Q: Do I really need an agent to publish books?
A: Our opinion after a few decades in the publishing business? Yes, you need an agent. Sorry about that. You ought to be able to approach any publisher directly with your book ideas and proposals, but that’s just not the way publishing works in the 21st century.
An agent’s primary job is to build relationships with the decision-makers at the different publishing houses. That relationship-building allows him or her to approach a publisher for you, knowing that your work will at least be considered for publication. Without that connection, most publishers will either fire off a rejection without ever looking at your book, or even worse, ignore your submission and never respond to it.
That said, there are a few unique situations when you might not need an agent. They are:
- If you already have a relationship with a particular editor or publisher;
- if you have a friend that publishes with a particular house already and who passes on your manuscript to his or her editor;
- if you self-publish a book and it sells over 20,000 copies without the help of an established publishing company.
Q: If an agent is so critical to getting my work published, then why won’t you represent me?
A: Right now, the author roster at Nappaland Literary is full and we are generally unable to take on new clients that we don’t already know. This is not a reflection on your talent or inspiration, nor is it because we just like being mean to writers. It is simply a time issue.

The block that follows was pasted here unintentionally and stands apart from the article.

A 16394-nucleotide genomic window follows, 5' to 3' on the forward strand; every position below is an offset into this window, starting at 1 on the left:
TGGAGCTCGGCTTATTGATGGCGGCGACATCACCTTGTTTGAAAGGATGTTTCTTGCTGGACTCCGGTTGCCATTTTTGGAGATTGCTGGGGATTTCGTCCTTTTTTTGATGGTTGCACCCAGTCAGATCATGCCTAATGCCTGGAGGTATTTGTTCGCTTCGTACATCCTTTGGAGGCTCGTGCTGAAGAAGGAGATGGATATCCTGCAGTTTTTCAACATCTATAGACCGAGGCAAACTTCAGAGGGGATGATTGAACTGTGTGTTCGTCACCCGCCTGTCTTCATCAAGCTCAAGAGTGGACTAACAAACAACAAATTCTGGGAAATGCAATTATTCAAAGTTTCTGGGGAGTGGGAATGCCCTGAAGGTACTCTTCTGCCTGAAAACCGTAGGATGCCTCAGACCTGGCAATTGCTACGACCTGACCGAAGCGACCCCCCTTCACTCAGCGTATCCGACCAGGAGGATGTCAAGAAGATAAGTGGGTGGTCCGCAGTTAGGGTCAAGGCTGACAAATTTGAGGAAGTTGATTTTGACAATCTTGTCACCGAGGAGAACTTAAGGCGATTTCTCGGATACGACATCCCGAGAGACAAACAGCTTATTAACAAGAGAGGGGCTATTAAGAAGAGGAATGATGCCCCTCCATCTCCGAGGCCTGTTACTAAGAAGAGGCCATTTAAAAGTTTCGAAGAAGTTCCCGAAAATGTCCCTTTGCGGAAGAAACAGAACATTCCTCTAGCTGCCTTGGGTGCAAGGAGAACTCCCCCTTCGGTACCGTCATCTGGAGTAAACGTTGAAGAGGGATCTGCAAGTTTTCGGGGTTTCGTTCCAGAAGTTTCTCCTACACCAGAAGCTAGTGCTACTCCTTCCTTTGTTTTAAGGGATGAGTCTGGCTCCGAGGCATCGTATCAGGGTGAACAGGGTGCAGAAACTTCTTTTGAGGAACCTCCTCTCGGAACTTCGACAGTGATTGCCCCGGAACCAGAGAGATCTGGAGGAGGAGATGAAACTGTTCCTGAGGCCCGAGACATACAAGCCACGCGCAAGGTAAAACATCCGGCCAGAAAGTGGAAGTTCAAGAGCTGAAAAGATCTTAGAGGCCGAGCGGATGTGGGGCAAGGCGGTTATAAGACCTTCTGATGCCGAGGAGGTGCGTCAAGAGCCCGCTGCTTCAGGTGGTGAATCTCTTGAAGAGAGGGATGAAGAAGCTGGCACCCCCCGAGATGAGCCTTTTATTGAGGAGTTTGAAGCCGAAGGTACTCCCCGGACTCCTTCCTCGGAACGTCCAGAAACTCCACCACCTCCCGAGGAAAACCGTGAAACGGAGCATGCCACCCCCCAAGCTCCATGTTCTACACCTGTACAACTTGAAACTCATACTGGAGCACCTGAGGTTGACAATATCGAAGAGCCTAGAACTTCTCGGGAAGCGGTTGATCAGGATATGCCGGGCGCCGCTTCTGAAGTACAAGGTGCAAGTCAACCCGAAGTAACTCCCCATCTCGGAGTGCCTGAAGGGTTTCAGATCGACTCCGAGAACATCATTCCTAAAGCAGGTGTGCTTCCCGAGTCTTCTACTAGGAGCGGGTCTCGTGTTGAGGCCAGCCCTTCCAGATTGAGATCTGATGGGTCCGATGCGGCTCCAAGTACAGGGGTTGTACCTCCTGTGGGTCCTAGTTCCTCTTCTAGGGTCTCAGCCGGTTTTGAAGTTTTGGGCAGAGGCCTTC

We at Nappaland have chosen to invest not just in our writers’ books, but in our writers themselves. That means we have to be able to dedicate concentrated time and effort and planning into helping our authors pursue their passions with their books. With that kind of commitment, we can’t add to our author roster without adding hours to the day … something we haven’t figured out how to do yet.
Q: Why don’t you just hire more agents? Then you could handle more authors.
A: Hiring additional agents at Nappaland Literary is something we’ve considered. In the past, that step hasn’t made sense for us. But we’re not ruling it out forever.
Q: If you had more authors, you could make more money. Isn’t that enough motivation for you to consider representing my book?
A: The short answer to that question is … No.
Of course we’re aware that most literary agencies thrive on volume — that is, the more authors on the roster, the more opportunities to make a sale, which in turn leads to more residual income for the agency as a whole over the years. So, yes, maybe we could make more money if we were less stringent about our author count, and yes, we certainly like to make money. But that’s not the primary reason we’re in business. We exist to help our core authors pursue passionate, and fulfilling, writing lives.
We’d rather sell one work of literary art at bargain basement prices than sell a dozen mediocre bestsellers that mean nothing more than the paper they’re printed upon. In the end, eternity matters; so we choose to look closer at eternity and stay less focused on immediate profit potential.
Q: Are there any exceptions to your stupid “no new clients” rule?
A: Well, yes. Periodically, we’ll open the doors to unsolicited submissions. And regardless, we always read every query sent to us, no exceptions.
Additionally, if you’re an author who is recommended to us by a current client, or by someone we already know within the publishing industry, then we’ll consider adding you to our author roster. If you have that recommendation, then have the person recommending you contact us first. We’ll tell them what you can do next.
Q: Do you have any basic writing advice for people who are going to pursue a writing career with or without you?
A: Sure. Work hard. Be an artist, not just a writer. Devote time to understanding copyright law inside and out. Build an author platform that guarantees you can spread the word about your work. And (of course) read Mike Nappa’s book, 77 Reasons Why Your Book Was Rejected.